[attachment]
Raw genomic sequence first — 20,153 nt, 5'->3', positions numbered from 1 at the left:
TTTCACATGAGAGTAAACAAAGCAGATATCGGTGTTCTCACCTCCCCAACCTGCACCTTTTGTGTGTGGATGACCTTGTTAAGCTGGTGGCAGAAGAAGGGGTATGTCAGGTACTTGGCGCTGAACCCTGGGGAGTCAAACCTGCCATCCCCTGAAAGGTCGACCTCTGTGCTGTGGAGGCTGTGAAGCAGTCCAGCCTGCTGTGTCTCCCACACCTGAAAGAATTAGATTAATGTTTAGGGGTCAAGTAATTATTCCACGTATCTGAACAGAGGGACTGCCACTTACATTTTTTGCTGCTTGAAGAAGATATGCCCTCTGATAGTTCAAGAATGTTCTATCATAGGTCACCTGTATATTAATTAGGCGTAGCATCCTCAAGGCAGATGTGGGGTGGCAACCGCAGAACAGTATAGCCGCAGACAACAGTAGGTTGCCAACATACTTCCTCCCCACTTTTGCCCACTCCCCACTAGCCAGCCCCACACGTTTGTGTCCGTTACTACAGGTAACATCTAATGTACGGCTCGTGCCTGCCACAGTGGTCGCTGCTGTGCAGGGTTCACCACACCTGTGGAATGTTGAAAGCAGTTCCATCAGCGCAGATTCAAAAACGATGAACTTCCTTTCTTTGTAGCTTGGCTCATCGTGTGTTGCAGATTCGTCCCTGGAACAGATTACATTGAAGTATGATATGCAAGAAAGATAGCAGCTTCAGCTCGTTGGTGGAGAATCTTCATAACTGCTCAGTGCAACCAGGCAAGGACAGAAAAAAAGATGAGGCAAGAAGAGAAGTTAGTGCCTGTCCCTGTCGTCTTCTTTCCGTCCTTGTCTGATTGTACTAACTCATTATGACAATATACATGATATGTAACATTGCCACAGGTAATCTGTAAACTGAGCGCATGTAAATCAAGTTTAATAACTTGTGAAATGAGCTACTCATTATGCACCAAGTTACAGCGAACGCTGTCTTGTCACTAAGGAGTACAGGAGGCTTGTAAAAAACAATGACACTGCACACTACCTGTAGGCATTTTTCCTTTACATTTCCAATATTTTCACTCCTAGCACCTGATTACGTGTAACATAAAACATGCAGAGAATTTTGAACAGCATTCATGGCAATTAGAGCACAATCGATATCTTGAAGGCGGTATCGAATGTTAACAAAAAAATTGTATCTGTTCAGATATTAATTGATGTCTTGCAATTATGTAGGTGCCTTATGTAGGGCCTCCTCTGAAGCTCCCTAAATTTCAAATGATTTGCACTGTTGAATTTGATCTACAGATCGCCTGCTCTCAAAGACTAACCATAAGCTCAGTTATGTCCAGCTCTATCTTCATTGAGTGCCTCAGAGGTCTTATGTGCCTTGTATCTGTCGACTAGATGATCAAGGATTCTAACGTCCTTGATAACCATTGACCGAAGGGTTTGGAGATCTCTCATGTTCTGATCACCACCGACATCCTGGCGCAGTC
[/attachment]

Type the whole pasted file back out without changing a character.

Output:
Raw genomic sequence first — 20,153 nt, 5'->3', positions numbered from 1 at the left:
TTTCACATGAGAGTAAACAAAGCAGATATCGGTGTTCTCACCTCCCCAACCTGCACCTTTTGTGTGTGGATGACCTTGTTAAGCTGGTGGCAGAAGAAGGGGTATGTCAGGTACTTGGCGCTGAACCCTGGGGAGTCAAACCTGCCATCCCCTGAAAGGTCGACCTCTGTGCTGTGGAGGCTGTGAAGCAGTCCAGCCTGCTGTGTCTCCCACACCTGAAAGAATTAGATTAATGTTTAGGGGTCAAGTAATTATTCCACGTATCTGAACAGAGGGACTGCCACTTACATTTTTTGCTGCTTGAAGAAGATATGCCCTCTGATAGTTCAAGAATGTTCTATCATAGGTCACCTGTATATTAATTAGGCGTAGCATCCTCAAGGCAGATGTGGGGTGGCAACCGCAGAACAGTATAGCCGCAGACAACAGTAGGTTGCCAACATACTTCCTCCCCACTTTTGCCCACTCCCCACTAGCCAGCCCCACACGTTTGTGTCCGTTACTACAGGTAACATCTAATGTACGGCTCGTGCCTGCCACAGTGGTCGCTGCTGTGCAGGGTTCACCACACCTGTGGAATGTTGAAAGCAGTTCCATCAGCGCAGATTCAAAAACGATGAACTTCCTTTCTTTGTAGCTTGGCTCATCGTGTGTTGCAGATTCGTCCCTGGAACAGATTACATTGAAGTATGATATGCAAGAAAGATAGCAGCTTCAGCTCGTTGGTGGAGAATCTTCATAACTGCTCAGTGCAACCAGGCAAGGACAGAAAAAAAGATGAGGCAAGAAGAGAAGTTAGTGCCTGTCCCTGTCGTCTTCTTTCCGTCCTTGTCTGATTGTACTAACTCATTATGACAATATACATGATATGTAACATTGCCACAGGTAATCTGTAAACTGAGCGCATGTAAATCAAGTTTAATAACTTGTGAAATGAGCTACTCATTATGCACCAAGTTACAGCGAACGCTGTCTTGTCACTAAGGAGTACAGGAGGCTTGTAAAAAACAATGACACTGCACACTACCTGTAGGCATTTTTCCTTTACATTTCCAATATTTTCACTCCTAGCACCTGATTACGTGTAACATAAAACATGCAGAGAATTTTGAACAGCATTCATGGCAATTAGAGCACAATCGATATCTTGAAGGCGGTATCGAATGTTAACAAAAAAATTGTATCTGTTCAGATATTAATTGATGTCTTGCAATTATGTAGGTGCCTTATGTAGGGCCTCCTCTGAAGCTCCCTAAATTTCAAATGATTTGCACTGTTGAATTTGATCTACAGATCGCCTGCTCTCAAAGACTAACCATAAGCTCAGTTATGTCCAGCTCTATCTTCATTGAGTGCCTCAGAGGTCTTATGTGCCTTGTATCTGTCGACTAGATGATCAAGGATTCTAACGTCCTTGATAACCATTGACCGAAGGGTTTGGAGATCTCTCATGTTCTGATCACCACCGACATCCTGGCGCAGTC